The emperor Napoleon Bonaparte was neither the inventor nor the popularizer of this namesake game (also known as "Nap"), but his name is used for one of the bids. Two of his enemies, Wellington and Blucher, are also bids. Here's how to play:
Number of players: Two to six
Object: To outbid the other player and then to win the number of tricks you've bid for.
The cards: A regular 52-card deck is used. Aces are high.
To play: Dealer deals five cards each in groups of three and then two, or two then three. Starting at dealer's left, each player may make one bid, naming a number of tricks to be won, or pass. The bid does not name desired trump suit, only the number of tricks.
A Misère bid outranks a bid of 3. Napoleon, Wellington, and Blucher are all bids to take all five tricks, but each scores differently. This means that a player who bids Napoleon for five tricks can be outbid by another player bidding Wellington or Blucher (see table below for bidding ranks).
If all pass, throw the hand in. The highest bidder becomes the maker. Maker's opponents work together to try to make the bid fail.
Maker begins by leading a card to the first trick. This card's suit becomes trump, except, of course, if the bid is Misère, which is no trump. You must follow suit when you are able to; otherwise you may trump or discard. A trick is won by the highest trump in it or, if it contains no trump, by the highest card in the suit led. The winner of each trick leads to the next.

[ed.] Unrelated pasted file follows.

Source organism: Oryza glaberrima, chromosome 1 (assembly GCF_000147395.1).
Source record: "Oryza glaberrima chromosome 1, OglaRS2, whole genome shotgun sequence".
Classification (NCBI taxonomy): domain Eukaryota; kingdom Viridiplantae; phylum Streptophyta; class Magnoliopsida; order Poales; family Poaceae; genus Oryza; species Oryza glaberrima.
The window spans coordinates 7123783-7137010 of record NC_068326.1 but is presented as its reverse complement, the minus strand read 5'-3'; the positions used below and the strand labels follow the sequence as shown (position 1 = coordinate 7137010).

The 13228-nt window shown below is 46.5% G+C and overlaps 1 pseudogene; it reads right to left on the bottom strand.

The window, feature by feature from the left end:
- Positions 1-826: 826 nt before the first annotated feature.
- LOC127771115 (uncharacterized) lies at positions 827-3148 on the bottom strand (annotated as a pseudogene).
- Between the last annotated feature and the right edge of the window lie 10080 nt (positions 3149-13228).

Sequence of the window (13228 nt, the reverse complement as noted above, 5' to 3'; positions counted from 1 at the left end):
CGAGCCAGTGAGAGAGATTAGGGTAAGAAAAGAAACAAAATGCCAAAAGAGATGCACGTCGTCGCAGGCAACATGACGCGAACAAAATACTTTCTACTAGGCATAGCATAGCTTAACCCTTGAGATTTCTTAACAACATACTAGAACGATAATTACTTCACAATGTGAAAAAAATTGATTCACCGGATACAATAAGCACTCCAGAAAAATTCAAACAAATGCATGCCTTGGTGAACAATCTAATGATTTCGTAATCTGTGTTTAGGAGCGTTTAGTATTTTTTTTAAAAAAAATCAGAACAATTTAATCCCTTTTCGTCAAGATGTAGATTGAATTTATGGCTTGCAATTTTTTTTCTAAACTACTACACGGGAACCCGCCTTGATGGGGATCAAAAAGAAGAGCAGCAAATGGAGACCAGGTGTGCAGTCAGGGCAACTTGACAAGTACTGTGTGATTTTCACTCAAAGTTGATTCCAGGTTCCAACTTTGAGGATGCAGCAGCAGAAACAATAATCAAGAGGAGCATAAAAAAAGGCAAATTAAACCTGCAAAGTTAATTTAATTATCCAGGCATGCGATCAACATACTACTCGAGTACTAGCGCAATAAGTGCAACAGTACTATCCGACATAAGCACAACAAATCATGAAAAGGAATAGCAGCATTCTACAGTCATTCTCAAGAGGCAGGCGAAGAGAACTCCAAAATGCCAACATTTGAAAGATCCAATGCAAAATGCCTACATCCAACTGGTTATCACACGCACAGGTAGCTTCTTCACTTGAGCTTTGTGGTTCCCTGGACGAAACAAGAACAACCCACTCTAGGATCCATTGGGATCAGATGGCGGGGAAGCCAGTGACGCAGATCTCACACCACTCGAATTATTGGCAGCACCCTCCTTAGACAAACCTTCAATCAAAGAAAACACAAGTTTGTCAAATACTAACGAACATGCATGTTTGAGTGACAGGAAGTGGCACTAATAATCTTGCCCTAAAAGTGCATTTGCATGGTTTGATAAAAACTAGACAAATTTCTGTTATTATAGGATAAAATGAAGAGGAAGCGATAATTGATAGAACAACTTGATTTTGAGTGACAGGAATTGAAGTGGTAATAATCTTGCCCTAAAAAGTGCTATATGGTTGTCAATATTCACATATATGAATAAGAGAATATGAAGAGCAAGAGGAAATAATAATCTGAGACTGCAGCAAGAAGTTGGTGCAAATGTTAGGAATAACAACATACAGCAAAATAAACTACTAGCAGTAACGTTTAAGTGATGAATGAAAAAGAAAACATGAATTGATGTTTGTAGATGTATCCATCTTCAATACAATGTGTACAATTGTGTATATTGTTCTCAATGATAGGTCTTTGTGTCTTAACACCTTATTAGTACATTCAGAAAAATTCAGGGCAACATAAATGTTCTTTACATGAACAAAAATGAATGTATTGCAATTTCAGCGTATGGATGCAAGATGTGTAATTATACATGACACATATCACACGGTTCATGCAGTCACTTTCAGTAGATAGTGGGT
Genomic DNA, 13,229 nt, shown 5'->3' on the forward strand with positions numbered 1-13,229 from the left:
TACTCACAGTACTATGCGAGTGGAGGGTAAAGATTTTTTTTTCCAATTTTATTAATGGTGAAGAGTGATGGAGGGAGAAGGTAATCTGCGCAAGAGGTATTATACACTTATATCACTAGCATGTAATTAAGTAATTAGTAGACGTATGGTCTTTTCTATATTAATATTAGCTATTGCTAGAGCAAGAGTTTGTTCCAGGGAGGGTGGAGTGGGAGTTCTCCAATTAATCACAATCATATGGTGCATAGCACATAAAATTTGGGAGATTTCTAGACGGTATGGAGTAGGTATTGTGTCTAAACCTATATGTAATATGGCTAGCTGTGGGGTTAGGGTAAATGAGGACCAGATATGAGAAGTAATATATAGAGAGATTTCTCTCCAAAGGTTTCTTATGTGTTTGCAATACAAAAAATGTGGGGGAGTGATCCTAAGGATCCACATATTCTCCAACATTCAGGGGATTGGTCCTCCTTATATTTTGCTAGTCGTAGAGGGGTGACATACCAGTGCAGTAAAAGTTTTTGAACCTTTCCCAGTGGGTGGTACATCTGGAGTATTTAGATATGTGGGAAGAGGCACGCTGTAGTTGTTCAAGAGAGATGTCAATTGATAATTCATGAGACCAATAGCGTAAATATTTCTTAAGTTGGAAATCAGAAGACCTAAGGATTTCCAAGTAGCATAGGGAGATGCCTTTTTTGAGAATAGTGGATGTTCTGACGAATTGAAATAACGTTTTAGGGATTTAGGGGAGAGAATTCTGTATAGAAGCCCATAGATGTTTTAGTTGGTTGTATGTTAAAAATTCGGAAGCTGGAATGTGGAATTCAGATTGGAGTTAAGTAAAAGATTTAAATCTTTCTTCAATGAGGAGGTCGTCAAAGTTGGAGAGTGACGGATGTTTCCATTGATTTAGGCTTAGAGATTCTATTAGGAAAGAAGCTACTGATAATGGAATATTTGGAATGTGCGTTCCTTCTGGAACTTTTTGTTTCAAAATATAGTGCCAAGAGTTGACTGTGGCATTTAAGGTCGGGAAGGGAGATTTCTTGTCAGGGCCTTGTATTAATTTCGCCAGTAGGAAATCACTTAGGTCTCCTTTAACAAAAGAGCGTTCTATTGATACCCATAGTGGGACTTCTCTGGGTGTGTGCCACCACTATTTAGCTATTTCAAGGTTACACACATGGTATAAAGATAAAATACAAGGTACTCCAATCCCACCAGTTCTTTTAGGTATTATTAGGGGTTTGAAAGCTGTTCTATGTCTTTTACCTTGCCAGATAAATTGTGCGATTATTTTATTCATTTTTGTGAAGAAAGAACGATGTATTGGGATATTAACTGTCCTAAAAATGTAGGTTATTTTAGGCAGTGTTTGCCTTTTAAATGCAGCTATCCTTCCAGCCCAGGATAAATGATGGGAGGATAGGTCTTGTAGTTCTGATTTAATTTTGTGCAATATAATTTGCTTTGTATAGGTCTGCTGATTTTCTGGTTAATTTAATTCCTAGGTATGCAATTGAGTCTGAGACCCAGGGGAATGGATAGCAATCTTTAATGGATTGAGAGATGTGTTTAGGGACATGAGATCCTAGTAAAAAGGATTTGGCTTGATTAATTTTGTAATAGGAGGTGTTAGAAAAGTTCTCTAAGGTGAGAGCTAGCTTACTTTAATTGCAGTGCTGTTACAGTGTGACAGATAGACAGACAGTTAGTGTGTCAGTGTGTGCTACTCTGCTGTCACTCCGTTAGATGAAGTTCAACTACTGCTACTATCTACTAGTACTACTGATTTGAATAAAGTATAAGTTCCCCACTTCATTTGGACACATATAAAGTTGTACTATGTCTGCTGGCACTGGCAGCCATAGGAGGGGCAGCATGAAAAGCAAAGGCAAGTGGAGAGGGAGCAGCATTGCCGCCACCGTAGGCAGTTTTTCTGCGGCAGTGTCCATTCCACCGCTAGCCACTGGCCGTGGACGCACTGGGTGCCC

Scoring: Maker wins or loses points to each opponent. Enter the plus or minus scores after every deal. Be sure the scores always add up to zero.
If as maker you win the number of tricks you bid, score the number of points you bid. Nothing extra is scored for overtricks. If you bid and make Napoleon, Wellington, or Blucher, score 10 points.
The opponents score for defeating maker's bid. If maker doesn't take the number of tricks bid, opponent scores that number. Opponents score 5 for defeating Napoleon, 10 for defeating Wellington, and 20 for defeating Blucher. It's the risk of greater loss that separates the three different bids for all five tricks.
Nap is a fast game to play. The first to reach 30 points is the winner.
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